Defense lawyers say the prosecution theory makes no sense because the governor didn’t directly control Kaloyeros’ job or pay. They argue that all he did was make an honest effort to fulfill Cuomo’s upstate development vision without any bid rigging.

“There’s going to be overwhelming evidence that our client went to extraordinary lengths throughout this process to do wonderful things,” Kaloyeros lawyer Reid Weingarten told Caproni at a recent hearing.

Cuomo isn’t accused of wrongdoing. Administration officials say steps have been taken to clean up abuses in development programs, and prosecutors haven’t argued any campaign contributions were illegal or part of a quid pro quo.

In a statement on the trial late Saturday, Cuomo campaign spokeswoman Abbey Fashouer said, “As the governor has said, there is zero tolerance for any violation of the public trust and if anyone is found guilty of wrongdoing, the book should be thrown at them.”

The case will mark the second time this year that Cuomo, who is running for a third term, finds former members of his administration involved in a federal corruption trial. Both cases feature Howe, a former Cuomo aide who became a lobbyist and then a cooperating government witness.

Howe was the star prosecution witness in March when former top Cuomo deputy Joe Percoco was convicted of taking more than $300,000 in bribes from two Howe clients. In the Kaloyeros case, prosecutors say Howe was getting $25,000 a month from Kaloyeros as a SUNY consultant, while also earning six-figure sums from both the Buffalo and Syracuse developers to land state work.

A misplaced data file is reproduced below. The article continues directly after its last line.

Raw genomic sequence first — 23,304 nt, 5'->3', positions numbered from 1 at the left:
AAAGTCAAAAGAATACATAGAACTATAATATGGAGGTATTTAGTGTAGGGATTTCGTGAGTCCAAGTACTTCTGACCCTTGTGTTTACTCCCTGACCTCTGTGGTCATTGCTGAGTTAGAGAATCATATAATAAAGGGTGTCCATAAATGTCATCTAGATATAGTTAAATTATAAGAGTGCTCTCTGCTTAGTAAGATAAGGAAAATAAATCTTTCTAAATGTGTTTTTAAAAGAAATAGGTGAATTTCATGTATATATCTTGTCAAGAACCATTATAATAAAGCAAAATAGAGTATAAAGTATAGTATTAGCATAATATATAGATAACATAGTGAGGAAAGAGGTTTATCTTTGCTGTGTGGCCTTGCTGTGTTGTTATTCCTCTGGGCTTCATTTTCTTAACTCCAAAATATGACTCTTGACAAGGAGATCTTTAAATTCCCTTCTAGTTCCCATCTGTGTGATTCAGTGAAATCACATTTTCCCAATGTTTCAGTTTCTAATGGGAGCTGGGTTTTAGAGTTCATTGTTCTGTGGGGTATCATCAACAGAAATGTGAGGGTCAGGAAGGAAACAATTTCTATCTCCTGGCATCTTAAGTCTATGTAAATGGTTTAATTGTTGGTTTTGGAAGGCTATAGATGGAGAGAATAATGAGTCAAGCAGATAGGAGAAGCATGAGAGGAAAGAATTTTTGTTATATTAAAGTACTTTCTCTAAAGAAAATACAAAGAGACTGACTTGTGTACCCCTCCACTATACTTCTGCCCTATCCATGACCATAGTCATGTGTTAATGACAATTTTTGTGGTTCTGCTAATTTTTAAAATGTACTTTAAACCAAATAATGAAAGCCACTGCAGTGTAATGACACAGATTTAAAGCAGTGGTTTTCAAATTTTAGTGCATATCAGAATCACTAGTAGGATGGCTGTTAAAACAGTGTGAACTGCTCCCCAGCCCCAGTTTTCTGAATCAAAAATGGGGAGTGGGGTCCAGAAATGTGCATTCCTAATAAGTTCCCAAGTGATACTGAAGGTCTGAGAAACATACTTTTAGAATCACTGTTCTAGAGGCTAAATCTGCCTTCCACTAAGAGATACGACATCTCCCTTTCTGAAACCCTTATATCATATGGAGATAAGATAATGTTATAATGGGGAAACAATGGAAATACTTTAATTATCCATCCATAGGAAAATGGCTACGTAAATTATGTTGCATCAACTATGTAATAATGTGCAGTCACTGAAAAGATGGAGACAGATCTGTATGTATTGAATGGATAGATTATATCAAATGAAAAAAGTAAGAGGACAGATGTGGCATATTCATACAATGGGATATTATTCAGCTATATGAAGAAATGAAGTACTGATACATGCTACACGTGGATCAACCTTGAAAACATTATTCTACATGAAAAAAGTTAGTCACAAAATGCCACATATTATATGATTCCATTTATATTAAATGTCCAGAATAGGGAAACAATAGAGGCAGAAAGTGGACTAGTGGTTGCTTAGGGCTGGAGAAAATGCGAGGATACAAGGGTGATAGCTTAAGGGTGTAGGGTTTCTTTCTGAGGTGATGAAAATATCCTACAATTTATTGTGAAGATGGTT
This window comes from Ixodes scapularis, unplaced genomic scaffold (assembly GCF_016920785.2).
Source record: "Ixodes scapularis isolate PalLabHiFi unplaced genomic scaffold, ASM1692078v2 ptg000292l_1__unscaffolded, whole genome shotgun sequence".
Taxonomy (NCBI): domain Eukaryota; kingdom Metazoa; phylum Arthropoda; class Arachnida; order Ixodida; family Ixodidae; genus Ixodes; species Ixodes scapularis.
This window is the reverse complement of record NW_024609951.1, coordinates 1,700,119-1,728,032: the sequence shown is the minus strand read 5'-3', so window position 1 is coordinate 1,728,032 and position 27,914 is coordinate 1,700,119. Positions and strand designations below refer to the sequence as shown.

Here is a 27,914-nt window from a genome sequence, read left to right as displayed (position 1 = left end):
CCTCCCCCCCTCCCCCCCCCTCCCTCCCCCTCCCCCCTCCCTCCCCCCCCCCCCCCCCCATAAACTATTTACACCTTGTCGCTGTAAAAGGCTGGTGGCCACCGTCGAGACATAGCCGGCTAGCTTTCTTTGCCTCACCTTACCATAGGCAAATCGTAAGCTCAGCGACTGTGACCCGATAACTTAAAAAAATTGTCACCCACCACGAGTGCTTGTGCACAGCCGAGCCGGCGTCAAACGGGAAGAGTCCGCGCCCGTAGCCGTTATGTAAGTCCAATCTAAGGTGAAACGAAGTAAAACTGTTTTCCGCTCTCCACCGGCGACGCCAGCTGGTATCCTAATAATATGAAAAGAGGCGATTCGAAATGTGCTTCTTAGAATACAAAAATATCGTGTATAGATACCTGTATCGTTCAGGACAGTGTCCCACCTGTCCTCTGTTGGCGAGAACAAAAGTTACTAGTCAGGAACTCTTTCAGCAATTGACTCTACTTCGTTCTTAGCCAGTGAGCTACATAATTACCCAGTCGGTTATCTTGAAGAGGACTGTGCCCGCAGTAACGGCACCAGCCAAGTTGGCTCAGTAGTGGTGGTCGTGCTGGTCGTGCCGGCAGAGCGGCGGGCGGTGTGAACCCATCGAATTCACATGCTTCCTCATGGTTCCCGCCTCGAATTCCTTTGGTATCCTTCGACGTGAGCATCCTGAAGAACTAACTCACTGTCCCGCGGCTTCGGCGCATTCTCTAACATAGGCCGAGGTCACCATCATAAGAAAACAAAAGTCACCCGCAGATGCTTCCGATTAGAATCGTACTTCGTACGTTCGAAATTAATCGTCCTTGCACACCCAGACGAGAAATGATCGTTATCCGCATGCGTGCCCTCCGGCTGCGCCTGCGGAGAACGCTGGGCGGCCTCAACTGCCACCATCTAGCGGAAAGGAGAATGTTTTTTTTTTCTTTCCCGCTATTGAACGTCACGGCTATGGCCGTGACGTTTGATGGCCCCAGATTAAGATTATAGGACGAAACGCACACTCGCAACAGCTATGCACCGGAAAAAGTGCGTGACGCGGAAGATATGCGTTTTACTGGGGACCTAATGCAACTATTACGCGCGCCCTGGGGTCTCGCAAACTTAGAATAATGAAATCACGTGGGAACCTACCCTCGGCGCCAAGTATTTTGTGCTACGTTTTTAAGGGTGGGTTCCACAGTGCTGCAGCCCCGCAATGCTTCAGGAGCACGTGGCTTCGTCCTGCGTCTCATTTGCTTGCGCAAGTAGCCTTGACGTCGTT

Howe allegedly persuaded the developers to donate and Kaloyeros to favor them. Despite his multiple roles, however, Howe’s testimony as a prosecution witness at Percoco’s trial was such a problem — he admitted multiple frauds and was caught in multiple lies — that he was jailed and prosecutors have opted not to call him in the Kaloyeros trial.

That decision has reshaped the case. Without Howe as a narrator, prosecutors are expected to tell the story through his emails, such as one to Kaloyeros offering “vitals” — bid information, prosecutors say — “for Buffalo and Syracuse friends.” And they negotiated a plea deal with Kevin Schuler, a Ciminelli executive who dealt with Howe, to testify about discussions of campaign donations and other matters.

Legal experts say the government may be left with some gaps without Howe that weaken the case, but not calling him also puts the defense at a disadvantage by using his statements without exposing him to cross examination.

“It’s very, very unusual,” said Gerald Lefcourt, a Manhattan white-collar defense lawyer. “The government which says it rides on a white horse is trying to get in through the back door a witness they have credibility problems with, and essentially mislead the jury.”

Kaehny, a critic of the development projects who thinks Cuomo’s oversight will be on trial along with the defendants, expressed disappointment with Howe’s absence for a different reason: The public won’t get to hear how and why a political fixer became an economic development adviser.

“It makes this a much narrower trial than it could have been,” he said.